I told you Goldrush
was some horse.

Next time I'll surprise you.

Mr. Chaney.

Lucky for you mister,

I wasn't in the
market for a farm.

I guess I'm lucky in
more ways than one.

The best thing
for you to do, son,

is to put the rest of
that money in the bank.

That's good advice, Ed.

Next time I come through here,

you get yourself a real horse

and we'll have us another race.

Come on, winner buys.

Nice goin' there, Billy boy.

All right, then.

I guess I owe you
an apology, Festus.

No, you don't neither, Tuck.

It was me that was wrong.

I hadn't ought to have been
meddlin' in your business.

It takes someone who
cares to meddle, Festus.

I thank you.

Well, maybe we was
both a little bit wrong.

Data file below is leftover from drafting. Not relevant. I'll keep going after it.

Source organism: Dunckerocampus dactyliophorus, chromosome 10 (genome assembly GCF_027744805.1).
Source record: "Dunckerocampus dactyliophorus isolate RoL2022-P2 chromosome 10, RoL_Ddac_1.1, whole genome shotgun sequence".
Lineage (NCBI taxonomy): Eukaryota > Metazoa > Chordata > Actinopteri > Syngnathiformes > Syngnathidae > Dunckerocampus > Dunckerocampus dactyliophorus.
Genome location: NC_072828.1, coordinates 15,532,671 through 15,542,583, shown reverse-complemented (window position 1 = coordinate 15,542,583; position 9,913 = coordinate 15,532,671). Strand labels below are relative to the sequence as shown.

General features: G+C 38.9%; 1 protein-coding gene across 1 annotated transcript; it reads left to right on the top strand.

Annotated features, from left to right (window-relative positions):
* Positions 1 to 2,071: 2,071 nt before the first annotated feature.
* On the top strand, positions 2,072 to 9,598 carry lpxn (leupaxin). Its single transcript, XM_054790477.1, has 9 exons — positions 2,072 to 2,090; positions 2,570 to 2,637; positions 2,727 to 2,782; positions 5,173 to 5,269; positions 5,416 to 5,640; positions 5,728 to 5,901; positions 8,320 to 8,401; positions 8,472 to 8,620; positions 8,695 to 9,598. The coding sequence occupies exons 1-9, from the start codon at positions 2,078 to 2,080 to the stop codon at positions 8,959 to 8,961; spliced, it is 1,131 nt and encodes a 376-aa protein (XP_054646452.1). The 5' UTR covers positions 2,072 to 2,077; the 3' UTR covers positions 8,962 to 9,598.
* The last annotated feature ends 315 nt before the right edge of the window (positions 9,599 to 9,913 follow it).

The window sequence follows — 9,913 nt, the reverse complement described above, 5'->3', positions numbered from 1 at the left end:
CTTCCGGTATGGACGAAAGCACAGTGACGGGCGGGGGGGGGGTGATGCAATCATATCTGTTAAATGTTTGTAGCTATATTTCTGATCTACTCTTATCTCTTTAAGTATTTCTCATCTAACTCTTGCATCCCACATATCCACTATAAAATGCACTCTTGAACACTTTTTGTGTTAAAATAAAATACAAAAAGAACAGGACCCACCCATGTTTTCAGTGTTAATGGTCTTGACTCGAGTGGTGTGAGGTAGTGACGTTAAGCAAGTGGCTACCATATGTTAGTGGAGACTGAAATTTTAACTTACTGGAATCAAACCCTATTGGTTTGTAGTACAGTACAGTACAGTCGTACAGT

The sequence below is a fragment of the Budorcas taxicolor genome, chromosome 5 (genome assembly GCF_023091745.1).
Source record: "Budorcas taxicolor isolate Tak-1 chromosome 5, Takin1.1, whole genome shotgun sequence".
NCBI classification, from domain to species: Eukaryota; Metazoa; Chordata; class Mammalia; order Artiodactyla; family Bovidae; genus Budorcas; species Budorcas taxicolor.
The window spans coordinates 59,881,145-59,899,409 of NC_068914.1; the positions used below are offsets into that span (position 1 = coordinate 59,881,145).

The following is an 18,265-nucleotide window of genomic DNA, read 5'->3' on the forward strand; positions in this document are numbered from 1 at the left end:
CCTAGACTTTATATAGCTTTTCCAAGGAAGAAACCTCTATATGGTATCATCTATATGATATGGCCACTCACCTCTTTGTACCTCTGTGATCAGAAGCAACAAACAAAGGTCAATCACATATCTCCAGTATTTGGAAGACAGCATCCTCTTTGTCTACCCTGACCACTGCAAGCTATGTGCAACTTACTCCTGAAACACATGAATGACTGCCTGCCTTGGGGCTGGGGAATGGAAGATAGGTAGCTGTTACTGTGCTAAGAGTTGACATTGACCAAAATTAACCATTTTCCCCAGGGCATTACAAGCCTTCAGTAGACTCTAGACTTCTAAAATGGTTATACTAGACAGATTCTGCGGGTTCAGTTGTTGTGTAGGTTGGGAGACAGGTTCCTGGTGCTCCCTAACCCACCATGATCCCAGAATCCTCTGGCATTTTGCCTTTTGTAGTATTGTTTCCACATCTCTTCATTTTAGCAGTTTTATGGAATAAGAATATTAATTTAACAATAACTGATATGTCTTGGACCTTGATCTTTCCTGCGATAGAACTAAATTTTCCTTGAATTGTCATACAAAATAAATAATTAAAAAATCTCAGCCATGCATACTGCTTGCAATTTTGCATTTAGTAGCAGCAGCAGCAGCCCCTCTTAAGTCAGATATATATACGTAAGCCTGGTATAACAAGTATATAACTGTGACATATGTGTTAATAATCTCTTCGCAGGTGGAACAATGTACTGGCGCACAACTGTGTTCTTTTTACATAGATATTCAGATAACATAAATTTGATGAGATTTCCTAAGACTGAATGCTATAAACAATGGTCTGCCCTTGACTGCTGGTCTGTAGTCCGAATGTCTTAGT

Why don't we go over to the
Long Branch and have us a beer.

I'll buy.

You go on along, I'll
join you in a minute.

Where are the children?

I left them over
with the Calloways.

What are you doin' here?

Well I figured whichever
way the race went,

I oughta be here with you.

Near lost the farm.

I know it.

Pret' near lost half the money

that Ed Wells paid me.

Would have lost it all,

but Mr. Chaney wouldn't
bet me more than half of it.

I know that too.

We can use the rest of it

for things we need.

You're all I ever need, Tuck.

That's all I ever needed.

Let's go on home.

Well, first let's...

go have a talk
maybe with Mr. Wells.

What for?

Let's see how much he
wants for a race horse

that's just been beaten?

You mean to buy
Jubilee back from him?

Well, he weren't the horse
to beat that Mr. Chaney fella's,

and that's all Mr. Wells
wanted him for.

He'd be an awful good buggy
horse once he's broke to harness.

Stay tuned for exciting scenes

from our next Gunsmoke.